There is no single explanation for the decline in U.S. oil import dependence since 2005. Rather, the trend results from a variety of factors. Chief among those is a significant contraction in consumption. U.S. oil product deliveries declined by 1.7 million barrels per day (bbl/d) to 19.1 bbl/d in 2010, from 20.8 million bbl/d in 2005. This decline partly reflects the downturn in the underlying economy after the financial crisis of 2008. Not surprisingly, demand has bounced back somewhat from a low of 18.8 million bbl/d in 2009, when the U.S. economy bottomed out. But the downward trend in consumption started two years before the 2008 crisis and reflects factors such as changes in efficiency and consumer behavior as well as patterns of economic growth. Shifts in supply patterns, including increases in domestic biofuels production, NGL output and refinery gain, also played an important role in moderating import dependence.
The EIA expects that the moderating trend in U.S. oil-import dependence to go on in the next decade. But the mix of factors responsible for it looks likely to evolve. In particular, EIA projects that continued improvements in energy efficiency, driven in part by tighter fuel economy standards, will prove increasingly important in moderating future demand growth, offsetting the upward impact of economic recovery. [Energy Information Administration, 5/25/11]
National Research Council On Federal Efficiency R&D: “The Benefits Substantially Exceeded Their Costs.” From the National Research Council's July 2001 evaluation of federal investments in energy efficiency R&D dating back to 1978:
DOE made significant contributions over the last 22 years to the well-being of the United States through its energy efficiency programs. These programs led to important realized economic benefits, options for the future, and a bank of scientific knowledge. The benefits substantially exceeded their costs and led to improvements to the economy, the environment, and the energy security of the nation, as indicated below.
The realized cumulative net economic benefit to the nation of a few advanced technologies to which EE [energy efficiency] was a major contributor in the form of R&D or demonstration were found by the committee to be in the range of $30 billion in 1999 dollars (the calculation considers investments made by DOE and other sponsors, including industry). The benefit dwarfs the approximately $7 billion 1999 dollars of investment in energy efficiency R&D over the history of DOE (22 years). [National Research Council, 7/17/01]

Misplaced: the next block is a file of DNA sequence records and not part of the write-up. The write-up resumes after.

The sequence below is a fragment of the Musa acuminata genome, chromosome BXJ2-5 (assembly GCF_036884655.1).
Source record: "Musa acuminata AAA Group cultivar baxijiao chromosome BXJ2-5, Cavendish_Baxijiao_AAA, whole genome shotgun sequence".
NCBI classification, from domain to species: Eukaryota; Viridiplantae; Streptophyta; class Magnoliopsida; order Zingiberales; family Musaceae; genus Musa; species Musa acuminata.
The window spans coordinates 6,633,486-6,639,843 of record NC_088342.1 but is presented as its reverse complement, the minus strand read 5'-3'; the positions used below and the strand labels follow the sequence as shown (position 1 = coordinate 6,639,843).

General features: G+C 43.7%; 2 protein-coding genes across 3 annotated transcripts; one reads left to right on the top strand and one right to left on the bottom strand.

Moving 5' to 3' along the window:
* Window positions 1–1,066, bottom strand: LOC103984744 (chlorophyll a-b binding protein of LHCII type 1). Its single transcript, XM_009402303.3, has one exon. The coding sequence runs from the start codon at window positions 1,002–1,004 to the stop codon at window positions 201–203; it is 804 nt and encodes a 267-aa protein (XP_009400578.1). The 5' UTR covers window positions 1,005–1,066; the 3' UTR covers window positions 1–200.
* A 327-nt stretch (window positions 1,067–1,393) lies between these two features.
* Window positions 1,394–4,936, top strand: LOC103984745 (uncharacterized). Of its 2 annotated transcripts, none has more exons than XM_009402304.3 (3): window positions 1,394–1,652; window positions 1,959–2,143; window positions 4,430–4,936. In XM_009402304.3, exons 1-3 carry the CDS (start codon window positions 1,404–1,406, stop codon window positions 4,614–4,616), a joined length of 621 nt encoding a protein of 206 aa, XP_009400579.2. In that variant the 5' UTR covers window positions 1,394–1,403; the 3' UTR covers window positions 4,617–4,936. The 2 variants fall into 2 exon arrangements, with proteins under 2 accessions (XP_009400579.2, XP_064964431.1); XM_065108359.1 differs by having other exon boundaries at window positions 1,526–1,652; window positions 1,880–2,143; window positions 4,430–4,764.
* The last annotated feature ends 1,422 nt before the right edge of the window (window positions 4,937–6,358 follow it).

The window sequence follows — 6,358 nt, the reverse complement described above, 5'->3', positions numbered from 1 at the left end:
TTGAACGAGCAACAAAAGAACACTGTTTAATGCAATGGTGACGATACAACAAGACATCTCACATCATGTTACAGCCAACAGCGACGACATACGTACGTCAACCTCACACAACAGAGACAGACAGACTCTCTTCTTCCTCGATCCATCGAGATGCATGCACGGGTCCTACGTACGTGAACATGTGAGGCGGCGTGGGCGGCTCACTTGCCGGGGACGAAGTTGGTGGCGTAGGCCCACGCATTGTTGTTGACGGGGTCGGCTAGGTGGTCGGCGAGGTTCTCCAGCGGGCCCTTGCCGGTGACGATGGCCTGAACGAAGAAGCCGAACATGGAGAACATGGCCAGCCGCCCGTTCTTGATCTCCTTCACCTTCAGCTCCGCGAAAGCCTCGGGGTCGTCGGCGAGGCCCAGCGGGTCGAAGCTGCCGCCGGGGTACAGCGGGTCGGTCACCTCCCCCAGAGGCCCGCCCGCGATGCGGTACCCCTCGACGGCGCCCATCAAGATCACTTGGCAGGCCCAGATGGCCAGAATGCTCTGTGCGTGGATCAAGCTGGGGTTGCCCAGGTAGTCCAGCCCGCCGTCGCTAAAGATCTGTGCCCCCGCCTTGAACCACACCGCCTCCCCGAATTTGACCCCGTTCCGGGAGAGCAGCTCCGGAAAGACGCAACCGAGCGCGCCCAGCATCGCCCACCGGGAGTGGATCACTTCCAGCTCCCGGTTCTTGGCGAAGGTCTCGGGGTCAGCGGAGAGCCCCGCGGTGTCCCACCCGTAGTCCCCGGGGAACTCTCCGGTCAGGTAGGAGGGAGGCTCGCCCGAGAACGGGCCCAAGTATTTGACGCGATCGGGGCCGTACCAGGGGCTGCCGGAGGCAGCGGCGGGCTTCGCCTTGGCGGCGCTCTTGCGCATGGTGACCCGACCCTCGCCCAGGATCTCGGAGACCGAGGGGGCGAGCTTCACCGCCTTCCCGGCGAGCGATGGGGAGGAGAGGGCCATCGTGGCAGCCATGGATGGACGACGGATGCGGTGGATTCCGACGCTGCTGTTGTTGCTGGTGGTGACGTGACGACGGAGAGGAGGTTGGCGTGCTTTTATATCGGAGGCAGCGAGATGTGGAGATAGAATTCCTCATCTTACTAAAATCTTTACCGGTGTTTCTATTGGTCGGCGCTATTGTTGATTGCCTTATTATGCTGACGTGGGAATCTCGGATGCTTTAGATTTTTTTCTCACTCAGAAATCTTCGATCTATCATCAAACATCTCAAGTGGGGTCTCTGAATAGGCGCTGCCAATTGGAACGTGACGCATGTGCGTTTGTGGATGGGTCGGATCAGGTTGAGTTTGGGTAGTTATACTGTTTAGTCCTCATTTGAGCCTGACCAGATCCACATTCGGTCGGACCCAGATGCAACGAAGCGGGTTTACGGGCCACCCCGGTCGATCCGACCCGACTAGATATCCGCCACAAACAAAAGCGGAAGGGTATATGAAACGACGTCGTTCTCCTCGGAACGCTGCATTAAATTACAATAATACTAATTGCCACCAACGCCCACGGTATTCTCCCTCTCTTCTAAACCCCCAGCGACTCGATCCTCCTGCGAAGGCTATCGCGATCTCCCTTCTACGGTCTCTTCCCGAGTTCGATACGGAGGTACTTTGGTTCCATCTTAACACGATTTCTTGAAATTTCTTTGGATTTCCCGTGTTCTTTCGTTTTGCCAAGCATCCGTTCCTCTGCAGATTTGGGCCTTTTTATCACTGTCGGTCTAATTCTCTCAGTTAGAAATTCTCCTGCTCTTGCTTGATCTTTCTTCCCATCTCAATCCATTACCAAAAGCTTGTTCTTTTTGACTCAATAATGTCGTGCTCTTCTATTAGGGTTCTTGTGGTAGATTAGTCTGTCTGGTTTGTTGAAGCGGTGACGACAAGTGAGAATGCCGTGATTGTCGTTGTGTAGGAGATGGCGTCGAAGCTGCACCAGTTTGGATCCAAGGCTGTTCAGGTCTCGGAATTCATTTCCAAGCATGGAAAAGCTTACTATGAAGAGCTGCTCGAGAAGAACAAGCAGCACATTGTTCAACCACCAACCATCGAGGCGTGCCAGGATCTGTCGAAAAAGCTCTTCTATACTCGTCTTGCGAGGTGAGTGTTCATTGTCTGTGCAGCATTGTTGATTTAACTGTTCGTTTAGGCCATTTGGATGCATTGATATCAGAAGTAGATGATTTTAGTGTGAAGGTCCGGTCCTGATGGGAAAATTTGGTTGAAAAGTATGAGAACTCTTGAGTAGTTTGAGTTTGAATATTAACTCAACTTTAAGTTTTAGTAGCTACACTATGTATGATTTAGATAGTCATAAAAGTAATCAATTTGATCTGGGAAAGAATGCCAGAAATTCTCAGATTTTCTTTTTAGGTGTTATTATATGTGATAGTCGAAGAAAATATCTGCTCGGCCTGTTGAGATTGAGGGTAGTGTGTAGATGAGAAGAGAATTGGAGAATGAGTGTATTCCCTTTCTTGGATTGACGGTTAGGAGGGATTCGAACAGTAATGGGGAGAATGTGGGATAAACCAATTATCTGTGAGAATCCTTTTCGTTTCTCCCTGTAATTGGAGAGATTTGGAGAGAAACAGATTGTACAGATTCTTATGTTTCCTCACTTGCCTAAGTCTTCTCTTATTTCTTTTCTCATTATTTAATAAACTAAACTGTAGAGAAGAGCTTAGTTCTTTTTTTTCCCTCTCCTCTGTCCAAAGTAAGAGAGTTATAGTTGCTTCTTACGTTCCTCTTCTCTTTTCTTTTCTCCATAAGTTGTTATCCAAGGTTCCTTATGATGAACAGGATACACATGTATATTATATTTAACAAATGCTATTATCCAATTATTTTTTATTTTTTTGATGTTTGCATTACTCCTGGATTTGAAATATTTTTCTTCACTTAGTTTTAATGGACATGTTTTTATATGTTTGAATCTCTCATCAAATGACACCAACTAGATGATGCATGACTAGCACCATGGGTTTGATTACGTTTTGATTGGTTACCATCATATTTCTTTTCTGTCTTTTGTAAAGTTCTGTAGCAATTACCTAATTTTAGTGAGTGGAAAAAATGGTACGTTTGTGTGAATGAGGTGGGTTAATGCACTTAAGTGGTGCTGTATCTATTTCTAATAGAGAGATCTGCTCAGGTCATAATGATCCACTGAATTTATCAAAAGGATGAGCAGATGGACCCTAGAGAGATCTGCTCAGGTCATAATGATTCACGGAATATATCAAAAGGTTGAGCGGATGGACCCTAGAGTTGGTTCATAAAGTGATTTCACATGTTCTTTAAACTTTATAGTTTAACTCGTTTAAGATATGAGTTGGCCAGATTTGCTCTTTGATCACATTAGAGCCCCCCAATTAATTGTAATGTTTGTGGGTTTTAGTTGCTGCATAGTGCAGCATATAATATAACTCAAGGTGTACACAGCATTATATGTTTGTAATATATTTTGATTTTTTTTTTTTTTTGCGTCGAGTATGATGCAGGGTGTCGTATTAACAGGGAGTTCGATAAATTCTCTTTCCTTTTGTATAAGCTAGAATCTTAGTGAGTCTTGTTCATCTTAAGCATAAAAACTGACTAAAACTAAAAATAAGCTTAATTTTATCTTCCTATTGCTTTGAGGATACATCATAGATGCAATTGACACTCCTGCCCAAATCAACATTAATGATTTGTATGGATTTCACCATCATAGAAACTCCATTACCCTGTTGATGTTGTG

A Comprehensive Energy Policy Would Yield Even More Progress
CBO: Taxing Fossil Fuels Would Be “The Most Direct And Cost-Effective Method.” From a March 2012 issue brief by the nonpartisan Congressional Budget Office on federal support for energy development:
Without government intervention, households and businesses do not have a financial incentive to take into account the environmental damage or other costs to the nation associated with their choices about energy production and consumption. The most direct and cost-effective method for addressing that problem would be to levy a tax on energy sources that reflects the environmental and other costs associated with their production and use. Subsidies (such as tax preferences) for favored technologies can accomplish some of the same goals, but in a less cost-effective way.
Also, unless the government intervenes, the amount of research and development (R&D) that the private sector undertakes is likely to be inefficiently low from society's perspective because firms cannot easily capture the “spillover benefits” that result from it. That is particularly true at the early stages of developing a technology. Such research can create fundamental knowledge that can lead to numerous benefits for society as a whole but not necessarily for the firms that funded that research; thus government funding can be beneficial. [Congressional Budget Office, March 2012]